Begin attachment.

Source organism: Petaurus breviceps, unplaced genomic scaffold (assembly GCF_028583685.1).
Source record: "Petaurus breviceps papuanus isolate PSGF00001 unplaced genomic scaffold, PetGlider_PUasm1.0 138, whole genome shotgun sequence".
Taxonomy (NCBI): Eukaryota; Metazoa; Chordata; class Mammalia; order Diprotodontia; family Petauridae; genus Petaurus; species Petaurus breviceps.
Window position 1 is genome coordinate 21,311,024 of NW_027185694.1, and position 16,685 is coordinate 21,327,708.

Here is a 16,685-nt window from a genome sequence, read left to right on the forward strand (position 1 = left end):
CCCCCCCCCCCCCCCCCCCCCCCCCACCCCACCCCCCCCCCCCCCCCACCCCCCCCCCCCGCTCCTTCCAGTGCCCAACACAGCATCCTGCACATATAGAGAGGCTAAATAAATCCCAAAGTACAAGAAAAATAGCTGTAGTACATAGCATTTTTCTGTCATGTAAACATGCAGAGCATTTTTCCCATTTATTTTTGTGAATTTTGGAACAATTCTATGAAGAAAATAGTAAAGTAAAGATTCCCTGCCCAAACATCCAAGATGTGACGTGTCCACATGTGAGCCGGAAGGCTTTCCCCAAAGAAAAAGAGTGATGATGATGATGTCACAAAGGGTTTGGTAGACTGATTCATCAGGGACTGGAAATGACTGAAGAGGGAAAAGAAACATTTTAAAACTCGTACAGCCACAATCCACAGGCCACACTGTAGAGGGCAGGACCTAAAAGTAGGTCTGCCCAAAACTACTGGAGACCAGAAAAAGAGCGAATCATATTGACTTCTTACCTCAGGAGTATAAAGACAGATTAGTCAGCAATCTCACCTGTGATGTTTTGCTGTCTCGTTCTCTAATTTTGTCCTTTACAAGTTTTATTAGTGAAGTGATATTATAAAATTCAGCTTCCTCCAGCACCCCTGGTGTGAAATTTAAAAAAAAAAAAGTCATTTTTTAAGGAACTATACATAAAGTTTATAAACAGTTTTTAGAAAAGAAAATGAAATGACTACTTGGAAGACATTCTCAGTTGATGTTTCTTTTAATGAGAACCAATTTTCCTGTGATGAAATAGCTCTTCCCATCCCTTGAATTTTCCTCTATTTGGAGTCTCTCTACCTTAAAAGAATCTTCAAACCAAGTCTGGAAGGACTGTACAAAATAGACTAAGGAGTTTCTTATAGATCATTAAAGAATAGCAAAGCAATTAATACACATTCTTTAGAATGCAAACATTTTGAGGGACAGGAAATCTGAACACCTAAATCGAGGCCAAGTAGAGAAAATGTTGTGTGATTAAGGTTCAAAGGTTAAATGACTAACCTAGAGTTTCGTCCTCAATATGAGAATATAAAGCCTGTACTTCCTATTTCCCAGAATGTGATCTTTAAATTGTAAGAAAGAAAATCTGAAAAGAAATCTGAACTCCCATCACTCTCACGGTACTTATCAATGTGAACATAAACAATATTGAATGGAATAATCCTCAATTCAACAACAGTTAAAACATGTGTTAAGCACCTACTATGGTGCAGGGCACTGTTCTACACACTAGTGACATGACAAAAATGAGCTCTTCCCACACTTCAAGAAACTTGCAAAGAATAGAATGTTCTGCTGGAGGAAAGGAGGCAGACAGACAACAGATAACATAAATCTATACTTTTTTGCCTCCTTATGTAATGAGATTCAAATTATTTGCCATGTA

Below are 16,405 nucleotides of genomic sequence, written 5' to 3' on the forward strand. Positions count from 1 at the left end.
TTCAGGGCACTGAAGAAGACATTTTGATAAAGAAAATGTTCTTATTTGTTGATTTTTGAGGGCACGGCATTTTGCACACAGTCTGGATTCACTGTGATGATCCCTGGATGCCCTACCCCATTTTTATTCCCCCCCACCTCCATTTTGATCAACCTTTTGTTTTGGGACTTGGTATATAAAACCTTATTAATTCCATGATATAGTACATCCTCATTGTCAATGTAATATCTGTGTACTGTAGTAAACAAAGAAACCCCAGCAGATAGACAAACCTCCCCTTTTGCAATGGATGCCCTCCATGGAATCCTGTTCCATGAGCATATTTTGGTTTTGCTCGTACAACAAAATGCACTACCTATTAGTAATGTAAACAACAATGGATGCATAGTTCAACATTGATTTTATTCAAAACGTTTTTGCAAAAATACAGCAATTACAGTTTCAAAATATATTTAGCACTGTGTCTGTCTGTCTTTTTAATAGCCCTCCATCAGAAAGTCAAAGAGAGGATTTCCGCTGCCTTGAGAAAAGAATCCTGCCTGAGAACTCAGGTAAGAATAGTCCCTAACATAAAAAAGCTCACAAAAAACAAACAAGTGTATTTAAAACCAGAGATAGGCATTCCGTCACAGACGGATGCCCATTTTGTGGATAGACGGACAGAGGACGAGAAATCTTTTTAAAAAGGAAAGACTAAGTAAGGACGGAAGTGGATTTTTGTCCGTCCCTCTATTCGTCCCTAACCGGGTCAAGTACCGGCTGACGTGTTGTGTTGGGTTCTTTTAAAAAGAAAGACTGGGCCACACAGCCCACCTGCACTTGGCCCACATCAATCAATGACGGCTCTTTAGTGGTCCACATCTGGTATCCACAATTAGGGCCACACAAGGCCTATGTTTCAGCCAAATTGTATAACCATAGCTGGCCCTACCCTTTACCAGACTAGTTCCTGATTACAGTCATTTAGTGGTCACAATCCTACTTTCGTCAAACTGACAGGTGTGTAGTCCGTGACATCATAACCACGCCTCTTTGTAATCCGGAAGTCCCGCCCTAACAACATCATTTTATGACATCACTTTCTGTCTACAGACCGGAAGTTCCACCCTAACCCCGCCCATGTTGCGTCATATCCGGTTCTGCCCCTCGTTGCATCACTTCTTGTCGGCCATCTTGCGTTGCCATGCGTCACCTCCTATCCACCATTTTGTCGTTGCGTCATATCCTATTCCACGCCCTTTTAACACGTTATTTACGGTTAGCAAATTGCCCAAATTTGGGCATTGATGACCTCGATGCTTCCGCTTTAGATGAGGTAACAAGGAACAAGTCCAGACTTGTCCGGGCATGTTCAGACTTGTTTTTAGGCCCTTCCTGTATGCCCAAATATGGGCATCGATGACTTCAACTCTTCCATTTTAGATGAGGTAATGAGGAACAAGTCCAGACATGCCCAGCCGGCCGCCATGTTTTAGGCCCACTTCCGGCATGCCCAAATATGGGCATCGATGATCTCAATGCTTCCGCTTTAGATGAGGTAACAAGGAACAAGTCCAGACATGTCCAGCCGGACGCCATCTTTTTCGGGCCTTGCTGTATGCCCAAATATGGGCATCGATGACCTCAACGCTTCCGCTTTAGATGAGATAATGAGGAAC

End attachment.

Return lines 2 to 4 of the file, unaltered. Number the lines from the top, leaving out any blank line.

Source record: "Petaurus breviceps papuanus isolate PSGF00001 unplaced genomic scaffold, PetGlider_PUasm1.0 138, whole genome shotgun sequence".
Taxonomy (NCBI): Eukaryota; Metazoa; Chordata; class Mammalia; order Diprotodontia; family Petauridae; genus Petaurus; species Petaurus breviceps.
Window position 1 is genome coordinate 21,311,024 of NW_027185694.1, and position 16,685 is coordinate 21,327,708.